Written by Tambiama Madiega,
The European Parliament is to vote in plenary in May on new rules on cross-border portability, which would enable consumers to access their online subscriptions for content services when they travel across the EU and are temporarily outside their Member State of residence.
On 9 December 2015, the European Commission proposed that providers of online content services enable their subscribers to access and use online content services – such as videos and music – which are lawfully provided in their Member State of residence, when they travel in the EU and are temporarily present in other Member States. The Committee on Legal Affairs (JURI) adopted its report in December 2016. Following trilogue negotiations between the Parliament, Council and Commission, the Council endorsed the compromise text on 23 March 2017, and the JURI Committee’s subsequent approval opens the way to a vote in plenary
Main points of the compromise text
Scope of the regulation. As a matter of principle, the providers of online content services provided against payment of money (such as Netflix, Sky’s Now TV, or Spotify), must ensure the cross-border portability of their services. Providers of free-of-charge online content services (such as public service broadcasters) can, nevertheless, decide to offer portable services to their subscribers provided they comply with the requirements regarding verification of the Member State of residence and inform their subscribers and the relevant rights-holders.
The notion of temporary presence in other Member States means ‘for a limited period of time’ and covers situations such as leisure, travel for business reasons, or learning mobility. The compromise intends to set some guidance for a ‘fair use’ of the content portability right without affecting existing licensing models (especially the territorial licensing of copyright) and existing financing mechanisms (in particular in the cinema and audiovisual sectors).
The concept of Member State of residence implies that the subscriber has ‘his or her actual and stable residence’ in this Member State.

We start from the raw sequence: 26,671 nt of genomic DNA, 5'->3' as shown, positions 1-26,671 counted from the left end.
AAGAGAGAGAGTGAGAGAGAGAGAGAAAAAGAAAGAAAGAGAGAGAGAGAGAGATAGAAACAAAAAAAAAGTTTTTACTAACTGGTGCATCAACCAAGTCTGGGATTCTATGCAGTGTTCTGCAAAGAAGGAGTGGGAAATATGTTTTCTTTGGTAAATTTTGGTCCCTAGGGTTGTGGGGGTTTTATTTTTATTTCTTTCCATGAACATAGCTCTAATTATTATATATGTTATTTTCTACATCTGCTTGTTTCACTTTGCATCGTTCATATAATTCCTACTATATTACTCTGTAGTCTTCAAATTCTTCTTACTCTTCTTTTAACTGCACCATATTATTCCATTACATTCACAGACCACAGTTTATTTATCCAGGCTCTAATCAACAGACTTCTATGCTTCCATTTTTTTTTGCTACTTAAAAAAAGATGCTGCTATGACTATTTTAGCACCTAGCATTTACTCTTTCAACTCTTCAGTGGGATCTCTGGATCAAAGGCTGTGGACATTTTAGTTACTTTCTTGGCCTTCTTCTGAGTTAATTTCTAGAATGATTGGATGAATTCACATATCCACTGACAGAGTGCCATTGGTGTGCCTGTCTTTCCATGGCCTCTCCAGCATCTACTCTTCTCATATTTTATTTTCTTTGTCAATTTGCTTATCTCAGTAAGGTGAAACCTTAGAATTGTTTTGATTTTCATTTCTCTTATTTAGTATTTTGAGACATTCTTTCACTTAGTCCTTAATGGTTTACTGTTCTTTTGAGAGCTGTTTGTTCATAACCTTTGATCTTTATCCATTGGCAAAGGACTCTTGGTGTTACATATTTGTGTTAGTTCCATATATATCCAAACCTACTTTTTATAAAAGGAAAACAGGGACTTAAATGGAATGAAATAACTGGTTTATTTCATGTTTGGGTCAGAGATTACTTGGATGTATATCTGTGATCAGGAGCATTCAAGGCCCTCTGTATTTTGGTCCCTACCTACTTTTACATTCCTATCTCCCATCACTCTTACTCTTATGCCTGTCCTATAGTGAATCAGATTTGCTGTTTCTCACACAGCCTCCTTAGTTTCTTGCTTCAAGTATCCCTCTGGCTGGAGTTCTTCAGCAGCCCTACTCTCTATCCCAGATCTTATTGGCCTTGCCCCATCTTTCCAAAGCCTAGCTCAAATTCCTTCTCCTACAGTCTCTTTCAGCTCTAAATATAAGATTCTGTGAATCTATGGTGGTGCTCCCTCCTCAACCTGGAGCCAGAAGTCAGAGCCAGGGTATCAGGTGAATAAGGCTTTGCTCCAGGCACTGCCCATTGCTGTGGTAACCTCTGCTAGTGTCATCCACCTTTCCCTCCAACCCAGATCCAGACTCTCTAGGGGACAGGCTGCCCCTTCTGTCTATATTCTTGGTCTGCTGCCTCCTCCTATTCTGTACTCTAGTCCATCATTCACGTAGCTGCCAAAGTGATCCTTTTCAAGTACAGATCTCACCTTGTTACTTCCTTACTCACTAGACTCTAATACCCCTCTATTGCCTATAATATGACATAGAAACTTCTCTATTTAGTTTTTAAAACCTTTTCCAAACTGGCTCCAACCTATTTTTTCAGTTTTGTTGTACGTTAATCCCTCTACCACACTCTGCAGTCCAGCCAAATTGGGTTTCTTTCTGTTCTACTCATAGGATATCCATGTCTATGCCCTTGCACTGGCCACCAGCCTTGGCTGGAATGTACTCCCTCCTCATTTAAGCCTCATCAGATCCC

Verification of the Member State of residence. Providers of online content must verify the subscriber’s Member State of residence by using no more than two – reasonable, proportionate and effective – means of verification in a list (including, inter alia, identity card, payment details, location of a decoder, internet or telephone service supply contract, internet protocol (IP) address). Some safeguards were, however, added by the EP to ensure data protection and privacy are respected (e.g. for IP address checks).
A waiver clause for verification was added at the request of the EP. The verification obligation does not apply when all the holders of copyright, related rights, or other rights in the content used by the provider decide to permit access to and use of their content without verification of the Member State of residence. The holder of the rights can however withdraw the authorisation and – to mitigate a potential imbalance in negotiating relationships between rights-holders and service providers – this possibility cannot be restricted by contract.
Some stakeholders (such as the consumer association BEUC) have welcomed the compromise text, while others found that some key points remain problematic. The Society of Audiovisual Authors (SAA) stressed that some means of verification of the Member State of residence (such as the credit card number of the subscriber) are not adequate and fear that, given the market power of some service providers, many European rights-holders will be compelled to apply the waiver clause and authorise portability of their content without verification of the Member State of residence.
First-reading report: 2015/0284(COD); Committee responsible: JURI; Rapporteur: Jean-Marie Cavada (ALDE, France)
Read this Plenary At a Glance note on ‘Cross-border portability of online content‘ in PDF.
Listen to podcast ‘Cross-border portability of online content‘